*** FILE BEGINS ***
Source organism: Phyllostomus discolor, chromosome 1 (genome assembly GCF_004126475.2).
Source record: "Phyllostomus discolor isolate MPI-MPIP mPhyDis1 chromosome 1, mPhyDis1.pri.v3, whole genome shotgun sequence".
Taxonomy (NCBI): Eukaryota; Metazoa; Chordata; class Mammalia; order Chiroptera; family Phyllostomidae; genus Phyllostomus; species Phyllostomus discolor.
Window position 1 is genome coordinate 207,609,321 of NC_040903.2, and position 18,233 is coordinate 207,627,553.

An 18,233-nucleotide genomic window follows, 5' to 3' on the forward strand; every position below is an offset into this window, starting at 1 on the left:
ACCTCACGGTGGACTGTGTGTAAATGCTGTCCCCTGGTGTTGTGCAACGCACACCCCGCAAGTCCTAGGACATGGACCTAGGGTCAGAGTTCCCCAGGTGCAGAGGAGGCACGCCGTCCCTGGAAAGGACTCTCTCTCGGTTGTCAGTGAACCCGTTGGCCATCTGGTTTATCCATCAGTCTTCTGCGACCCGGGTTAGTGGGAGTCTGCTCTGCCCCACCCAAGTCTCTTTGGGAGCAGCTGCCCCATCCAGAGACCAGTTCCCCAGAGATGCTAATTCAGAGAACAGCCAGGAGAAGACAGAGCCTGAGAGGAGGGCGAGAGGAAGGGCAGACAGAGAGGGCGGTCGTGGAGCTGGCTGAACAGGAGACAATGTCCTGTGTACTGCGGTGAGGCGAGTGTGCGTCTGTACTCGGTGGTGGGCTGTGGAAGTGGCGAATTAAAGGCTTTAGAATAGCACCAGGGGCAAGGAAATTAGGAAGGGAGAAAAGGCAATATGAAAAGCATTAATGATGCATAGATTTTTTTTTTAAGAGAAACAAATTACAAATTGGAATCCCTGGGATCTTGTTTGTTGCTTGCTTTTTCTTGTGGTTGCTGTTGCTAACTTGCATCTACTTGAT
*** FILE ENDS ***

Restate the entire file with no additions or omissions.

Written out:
Source organism: Phyllostomus discolor, chromosome 1 (genome assembly GCF_004126475.2).
Source record: "Phyllostomus discolor isolate MPI-MPIP mPhyDis1 chromosome 1, mPhyDis1.pri.v3, whole genome shotgun sequence".
Taxonomy (NCBI): Eukaryota; Metazoa; Chordata; class Mammalia; order Chiroptera; family Phyllostomidae; genus Phyllostomus; species Phyllostomus discolor.
Window position 1 is genome coordinate 207,609,321 of NC_040903.2, and position 18,233 is coordinate 207,627,553.

An 18,233-nucleotide genomic window follows, 5' to 3' on the forward strand; every position below is an offset into this window, starting at 1 on the left:
ACCTCACGGTGGACTGTGTGTAAATGCTGTCCCCTGGTGTTGTGCAACGCACACCCCGCAAGTCCTAGGACATGGACCTAGGGTCAGAGTTCCCCAGGTGCAGAGGAGGCACGCCGTCCCTGGAAAGGACTCTCTCTCGGTTGTCAGTGAACCCGTTGGCCATCTGGTTTATCCATCAGTCTTCTGCGACCCGGGTTAGTGGGAGTCTGCTCTGCCCCACCCAAGTCTCTTTGGGAGCAGCTGCCCCATCCAGAGACCAGTTCCCCAGAGATGCTAATTCAGAGAACAGCCAGGAGAAGACAGAGCCTGAGAGGAGGGCGAGAGGAAGGGCAGACAGAGAGGGCGGTCGTGGAGCTGGCTGAACAGGAGACAATGTCCTGTGTACTGCGGTGAGGCGAGTGTGCGTCTGTACTCGGTGGTGGGCTGTGGAAGTGGCGAATTAAAGGCTTTAGAATAGCACCAGGGGCAAGGAAATTAGGAAGGGAGAAAAGGCAATATGAAAAGCATTAATGATGCATAGATTTTTTTTTTAAGAGAAACAAATTACAAATTGGAATCCCTGGGATCTTGTTTGTTGCTTGCTTTTTCTTGTGGTTGCTGTTGCTAACTTGCATCTACTTGAT